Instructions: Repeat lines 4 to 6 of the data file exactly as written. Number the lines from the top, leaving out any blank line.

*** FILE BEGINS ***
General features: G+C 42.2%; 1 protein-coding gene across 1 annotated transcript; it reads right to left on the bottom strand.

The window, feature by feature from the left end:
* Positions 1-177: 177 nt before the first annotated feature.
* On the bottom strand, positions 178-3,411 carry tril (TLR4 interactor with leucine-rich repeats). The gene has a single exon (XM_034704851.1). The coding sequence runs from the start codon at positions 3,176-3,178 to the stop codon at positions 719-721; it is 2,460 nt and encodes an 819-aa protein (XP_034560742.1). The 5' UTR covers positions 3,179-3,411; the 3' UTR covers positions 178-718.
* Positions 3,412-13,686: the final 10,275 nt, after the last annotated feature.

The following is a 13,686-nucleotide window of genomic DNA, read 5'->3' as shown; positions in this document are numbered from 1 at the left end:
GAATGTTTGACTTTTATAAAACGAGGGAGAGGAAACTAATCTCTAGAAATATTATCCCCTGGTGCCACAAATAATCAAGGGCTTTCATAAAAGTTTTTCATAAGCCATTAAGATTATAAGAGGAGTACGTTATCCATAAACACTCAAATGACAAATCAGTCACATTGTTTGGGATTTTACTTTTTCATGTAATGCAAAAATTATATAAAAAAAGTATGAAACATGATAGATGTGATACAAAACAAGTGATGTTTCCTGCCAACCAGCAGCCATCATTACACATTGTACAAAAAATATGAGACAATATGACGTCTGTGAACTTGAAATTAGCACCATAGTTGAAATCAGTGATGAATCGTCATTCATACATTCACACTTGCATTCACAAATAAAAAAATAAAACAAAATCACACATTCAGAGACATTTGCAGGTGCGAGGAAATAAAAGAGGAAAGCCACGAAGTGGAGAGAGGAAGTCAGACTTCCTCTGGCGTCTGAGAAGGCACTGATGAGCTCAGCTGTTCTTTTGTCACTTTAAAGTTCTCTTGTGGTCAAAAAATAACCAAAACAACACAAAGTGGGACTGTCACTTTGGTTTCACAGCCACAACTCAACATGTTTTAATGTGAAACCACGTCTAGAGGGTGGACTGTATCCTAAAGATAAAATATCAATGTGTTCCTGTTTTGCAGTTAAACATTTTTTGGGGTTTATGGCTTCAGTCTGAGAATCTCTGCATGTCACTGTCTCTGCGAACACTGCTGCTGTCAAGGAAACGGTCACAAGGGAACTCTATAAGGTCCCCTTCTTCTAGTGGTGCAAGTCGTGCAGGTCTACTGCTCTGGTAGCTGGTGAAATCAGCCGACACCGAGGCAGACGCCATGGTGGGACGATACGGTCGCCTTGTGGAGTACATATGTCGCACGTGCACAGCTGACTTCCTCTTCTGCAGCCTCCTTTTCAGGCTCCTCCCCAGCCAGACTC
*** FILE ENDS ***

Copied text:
* On the bottom strand, positions 178-3,411 carry tril (TLR4 interactor with leucine-rich repeats). The gene has a single exon (XM_034704851.1). The coding sequence runs from the start codon at positions 3,176-3,178 to the stop codon at positions 719-721; it is 2,460 nt and encodes an 819-aa protein (XP_034560742.1). The 5' UTR covers positions 3,179-3,411; the 3' UTR covers positions 178-718.
* Positions 3,412-13,686: the final 10,275 nt, after the last annotated feature.

The following is a 13,686-nucleotide window of genomic DNA, read 5'->3' as shown; positions in this document are numbered from 1 at the left end: